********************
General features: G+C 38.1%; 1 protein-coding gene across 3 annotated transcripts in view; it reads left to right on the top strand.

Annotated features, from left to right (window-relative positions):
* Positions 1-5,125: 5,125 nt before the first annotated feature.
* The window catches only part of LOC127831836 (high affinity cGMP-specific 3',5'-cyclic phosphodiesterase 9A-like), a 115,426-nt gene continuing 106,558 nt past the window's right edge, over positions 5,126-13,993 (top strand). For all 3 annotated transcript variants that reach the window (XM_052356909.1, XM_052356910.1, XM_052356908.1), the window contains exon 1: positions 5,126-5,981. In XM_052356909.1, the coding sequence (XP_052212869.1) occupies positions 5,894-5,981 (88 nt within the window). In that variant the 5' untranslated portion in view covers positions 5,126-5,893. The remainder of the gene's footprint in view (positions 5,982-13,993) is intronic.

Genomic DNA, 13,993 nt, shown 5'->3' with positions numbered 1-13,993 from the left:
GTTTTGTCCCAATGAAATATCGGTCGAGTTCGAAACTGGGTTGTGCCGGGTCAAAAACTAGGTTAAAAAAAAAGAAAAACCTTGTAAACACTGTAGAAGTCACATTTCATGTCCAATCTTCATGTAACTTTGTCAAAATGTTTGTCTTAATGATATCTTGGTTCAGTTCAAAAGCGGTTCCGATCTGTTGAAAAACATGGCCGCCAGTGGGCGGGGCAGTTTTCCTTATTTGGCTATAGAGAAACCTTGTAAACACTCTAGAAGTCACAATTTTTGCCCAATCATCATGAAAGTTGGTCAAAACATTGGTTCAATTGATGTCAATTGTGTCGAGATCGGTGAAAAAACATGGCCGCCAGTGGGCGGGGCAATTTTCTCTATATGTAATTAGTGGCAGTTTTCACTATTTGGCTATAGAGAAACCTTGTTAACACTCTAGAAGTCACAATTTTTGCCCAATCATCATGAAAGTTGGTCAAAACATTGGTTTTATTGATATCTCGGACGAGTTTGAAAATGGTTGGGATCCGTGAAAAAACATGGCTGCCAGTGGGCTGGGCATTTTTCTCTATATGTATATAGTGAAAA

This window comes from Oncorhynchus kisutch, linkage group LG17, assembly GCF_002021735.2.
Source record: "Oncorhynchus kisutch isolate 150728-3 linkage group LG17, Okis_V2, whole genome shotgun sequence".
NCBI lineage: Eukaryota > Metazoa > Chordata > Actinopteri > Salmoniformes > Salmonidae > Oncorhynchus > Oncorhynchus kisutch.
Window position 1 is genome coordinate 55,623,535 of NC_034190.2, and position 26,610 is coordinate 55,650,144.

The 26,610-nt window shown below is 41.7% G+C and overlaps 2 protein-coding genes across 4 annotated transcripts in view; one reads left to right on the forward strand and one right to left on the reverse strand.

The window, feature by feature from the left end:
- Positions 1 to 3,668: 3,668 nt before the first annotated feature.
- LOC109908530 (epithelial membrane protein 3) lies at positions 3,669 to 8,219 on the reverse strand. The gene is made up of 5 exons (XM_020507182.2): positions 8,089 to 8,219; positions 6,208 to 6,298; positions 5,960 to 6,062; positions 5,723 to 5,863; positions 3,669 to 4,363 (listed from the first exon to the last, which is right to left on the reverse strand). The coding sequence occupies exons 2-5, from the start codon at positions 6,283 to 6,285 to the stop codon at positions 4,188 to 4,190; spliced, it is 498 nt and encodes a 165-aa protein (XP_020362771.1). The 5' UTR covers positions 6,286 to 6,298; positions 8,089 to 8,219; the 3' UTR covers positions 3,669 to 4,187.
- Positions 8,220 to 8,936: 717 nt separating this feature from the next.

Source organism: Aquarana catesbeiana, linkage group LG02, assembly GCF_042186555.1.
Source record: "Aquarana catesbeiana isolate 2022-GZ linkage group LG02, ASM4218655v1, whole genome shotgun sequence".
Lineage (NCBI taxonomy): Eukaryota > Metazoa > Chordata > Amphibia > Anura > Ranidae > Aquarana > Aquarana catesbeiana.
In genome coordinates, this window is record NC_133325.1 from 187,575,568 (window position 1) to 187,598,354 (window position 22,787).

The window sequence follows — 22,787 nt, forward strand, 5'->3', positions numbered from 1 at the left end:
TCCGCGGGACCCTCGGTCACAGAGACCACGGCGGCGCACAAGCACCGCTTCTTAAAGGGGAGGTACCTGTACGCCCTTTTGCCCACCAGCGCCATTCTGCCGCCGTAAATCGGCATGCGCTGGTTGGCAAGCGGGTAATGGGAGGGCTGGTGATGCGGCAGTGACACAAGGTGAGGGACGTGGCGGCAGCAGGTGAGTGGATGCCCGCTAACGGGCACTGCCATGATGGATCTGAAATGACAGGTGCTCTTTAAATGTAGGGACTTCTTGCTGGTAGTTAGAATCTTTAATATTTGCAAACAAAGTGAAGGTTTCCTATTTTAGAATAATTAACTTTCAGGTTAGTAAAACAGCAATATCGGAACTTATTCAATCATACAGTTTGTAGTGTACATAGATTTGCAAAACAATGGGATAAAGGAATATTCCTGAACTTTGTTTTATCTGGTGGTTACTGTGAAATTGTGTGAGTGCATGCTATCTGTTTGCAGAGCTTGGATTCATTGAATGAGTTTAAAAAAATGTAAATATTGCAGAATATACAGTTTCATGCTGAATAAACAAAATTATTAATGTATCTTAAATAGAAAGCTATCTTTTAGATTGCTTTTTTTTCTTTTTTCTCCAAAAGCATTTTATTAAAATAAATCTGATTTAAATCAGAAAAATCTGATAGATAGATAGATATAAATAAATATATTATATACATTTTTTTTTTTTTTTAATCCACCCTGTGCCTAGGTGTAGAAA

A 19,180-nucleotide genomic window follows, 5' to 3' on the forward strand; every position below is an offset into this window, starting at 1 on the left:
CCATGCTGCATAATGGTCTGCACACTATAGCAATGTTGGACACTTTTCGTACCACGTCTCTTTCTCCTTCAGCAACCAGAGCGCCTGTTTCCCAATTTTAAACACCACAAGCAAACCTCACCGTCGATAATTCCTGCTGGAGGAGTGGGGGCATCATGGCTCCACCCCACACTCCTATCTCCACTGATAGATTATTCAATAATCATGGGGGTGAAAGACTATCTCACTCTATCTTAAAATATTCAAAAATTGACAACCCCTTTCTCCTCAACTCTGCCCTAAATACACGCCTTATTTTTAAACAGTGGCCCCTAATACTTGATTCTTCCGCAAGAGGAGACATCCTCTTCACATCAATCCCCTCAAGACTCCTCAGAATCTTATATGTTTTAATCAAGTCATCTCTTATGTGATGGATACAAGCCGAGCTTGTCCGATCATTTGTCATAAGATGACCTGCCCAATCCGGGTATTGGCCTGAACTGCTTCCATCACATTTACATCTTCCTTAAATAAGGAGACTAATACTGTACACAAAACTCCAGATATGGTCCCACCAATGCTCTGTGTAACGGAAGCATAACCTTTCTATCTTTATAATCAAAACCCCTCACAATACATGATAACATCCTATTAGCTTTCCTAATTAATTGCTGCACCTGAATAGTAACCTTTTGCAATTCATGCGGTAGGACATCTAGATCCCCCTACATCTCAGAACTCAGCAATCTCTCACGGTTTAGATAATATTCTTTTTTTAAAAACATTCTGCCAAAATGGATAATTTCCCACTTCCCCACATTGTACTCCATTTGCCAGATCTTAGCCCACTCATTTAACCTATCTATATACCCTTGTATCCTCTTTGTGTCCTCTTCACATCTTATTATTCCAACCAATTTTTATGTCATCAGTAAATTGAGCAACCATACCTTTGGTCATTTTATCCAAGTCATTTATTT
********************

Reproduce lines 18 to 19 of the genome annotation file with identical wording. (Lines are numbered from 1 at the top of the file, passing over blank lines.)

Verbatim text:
Lineage (NCBI taxonomy): Eukaryota > Metazoa > Chordata > Amphibia > Anura > Ranidae > Aquarana > Aquarana catesbeiana.
In genome coordinates, this window is record NC_133325.1 from 187,575,568 (window position 1) to 187,598,354 (window position 22,787).